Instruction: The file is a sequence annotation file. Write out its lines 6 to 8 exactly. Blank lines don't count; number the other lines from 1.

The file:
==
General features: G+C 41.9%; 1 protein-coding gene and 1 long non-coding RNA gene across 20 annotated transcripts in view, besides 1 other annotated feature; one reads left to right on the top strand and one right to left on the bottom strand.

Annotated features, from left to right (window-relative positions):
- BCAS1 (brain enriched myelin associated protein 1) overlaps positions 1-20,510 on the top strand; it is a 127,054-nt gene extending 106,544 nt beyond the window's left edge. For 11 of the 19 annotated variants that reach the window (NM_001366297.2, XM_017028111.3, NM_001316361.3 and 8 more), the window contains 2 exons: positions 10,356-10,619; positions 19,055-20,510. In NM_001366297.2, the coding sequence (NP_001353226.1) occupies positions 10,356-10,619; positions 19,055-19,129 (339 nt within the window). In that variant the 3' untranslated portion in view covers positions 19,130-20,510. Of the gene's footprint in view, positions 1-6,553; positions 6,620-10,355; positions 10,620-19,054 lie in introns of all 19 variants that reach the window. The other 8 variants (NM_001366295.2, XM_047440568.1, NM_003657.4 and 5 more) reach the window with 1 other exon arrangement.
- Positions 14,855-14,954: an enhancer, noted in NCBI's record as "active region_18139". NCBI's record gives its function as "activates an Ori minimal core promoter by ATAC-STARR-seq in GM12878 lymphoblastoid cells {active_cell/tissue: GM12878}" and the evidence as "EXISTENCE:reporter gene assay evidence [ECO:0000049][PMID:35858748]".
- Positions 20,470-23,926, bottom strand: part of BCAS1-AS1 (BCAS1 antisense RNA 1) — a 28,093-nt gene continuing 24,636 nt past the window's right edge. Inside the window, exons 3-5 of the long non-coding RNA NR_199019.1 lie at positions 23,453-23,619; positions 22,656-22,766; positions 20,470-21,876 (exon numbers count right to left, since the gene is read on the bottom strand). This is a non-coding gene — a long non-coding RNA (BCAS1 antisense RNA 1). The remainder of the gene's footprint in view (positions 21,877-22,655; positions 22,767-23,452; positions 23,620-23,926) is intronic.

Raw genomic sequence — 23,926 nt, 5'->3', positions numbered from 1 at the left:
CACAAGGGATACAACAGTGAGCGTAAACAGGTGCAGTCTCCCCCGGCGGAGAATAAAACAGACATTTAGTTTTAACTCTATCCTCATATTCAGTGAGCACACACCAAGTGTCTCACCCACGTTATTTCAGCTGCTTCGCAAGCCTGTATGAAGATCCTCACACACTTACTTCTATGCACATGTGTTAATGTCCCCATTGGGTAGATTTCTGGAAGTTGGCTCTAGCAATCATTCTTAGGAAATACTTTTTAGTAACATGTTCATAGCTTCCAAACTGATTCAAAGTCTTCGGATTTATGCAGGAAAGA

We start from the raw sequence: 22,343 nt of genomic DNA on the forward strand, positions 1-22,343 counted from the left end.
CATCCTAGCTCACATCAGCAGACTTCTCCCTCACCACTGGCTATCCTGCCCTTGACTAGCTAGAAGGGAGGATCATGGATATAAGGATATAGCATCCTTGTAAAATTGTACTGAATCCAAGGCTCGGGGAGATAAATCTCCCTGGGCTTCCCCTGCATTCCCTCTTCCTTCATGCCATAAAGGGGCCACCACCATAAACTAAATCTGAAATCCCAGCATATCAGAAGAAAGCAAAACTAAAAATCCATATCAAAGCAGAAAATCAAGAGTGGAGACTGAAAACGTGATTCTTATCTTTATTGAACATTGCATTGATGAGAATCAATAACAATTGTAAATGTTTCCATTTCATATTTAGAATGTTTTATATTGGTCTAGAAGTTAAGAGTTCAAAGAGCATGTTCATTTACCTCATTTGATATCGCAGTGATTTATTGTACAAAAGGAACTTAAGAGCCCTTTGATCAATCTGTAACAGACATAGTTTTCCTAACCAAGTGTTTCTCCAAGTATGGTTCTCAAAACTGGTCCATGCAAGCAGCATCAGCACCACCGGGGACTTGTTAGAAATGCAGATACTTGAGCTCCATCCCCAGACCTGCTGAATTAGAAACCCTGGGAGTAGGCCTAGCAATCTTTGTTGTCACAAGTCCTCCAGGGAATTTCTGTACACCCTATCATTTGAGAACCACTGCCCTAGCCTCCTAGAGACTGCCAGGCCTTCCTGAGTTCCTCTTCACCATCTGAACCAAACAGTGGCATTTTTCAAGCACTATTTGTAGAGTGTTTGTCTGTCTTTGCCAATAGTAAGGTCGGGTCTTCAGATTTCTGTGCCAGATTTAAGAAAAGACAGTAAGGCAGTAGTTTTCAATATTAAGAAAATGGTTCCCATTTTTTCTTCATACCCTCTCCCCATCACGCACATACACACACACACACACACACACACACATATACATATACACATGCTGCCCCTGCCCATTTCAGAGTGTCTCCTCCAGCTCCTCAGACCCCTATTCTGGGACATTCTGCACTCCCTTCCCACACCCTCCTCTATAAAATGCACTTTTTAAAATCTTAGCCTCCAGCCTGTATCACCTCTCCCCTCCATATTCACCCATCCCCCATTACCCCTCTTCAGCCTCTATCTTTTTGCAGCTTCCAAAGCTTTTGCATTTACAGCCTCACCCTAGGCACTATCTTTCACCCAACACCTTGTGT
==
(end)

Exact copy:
Raw genomic sequence — 23,926 nt, 5'->3', positions numbered from 1 at the left:
CACAAGGGATACAACAGTGAGCGTAAACAGGTGCAGTCTCCCCCGGCGGAGAATAAAACAGACATTTAGTTTTAACTCTATCCTCATATTCAGTGAGCACACACCAAGTGTCTCACCCACGTTATTTCAGCTGCTTCGCAAGCCTGTATGAAGATCCTCACACACTTACTTCTATGCACATGTGTTAATGTCCCCATTGGGTAGATTTCTGGAAGTTGGCTCTAGCAATCATTCTTAGGAAATACTTTTTAGTAACATGTTCATAGCTTCCAAACTGATTCAAAGTCTTCGGATTTATGCAGGAAAGA

We start from the raw sequence: 22,343 nt of genomic DNA on the forward strand, positions 1-22,343 counted from the left end.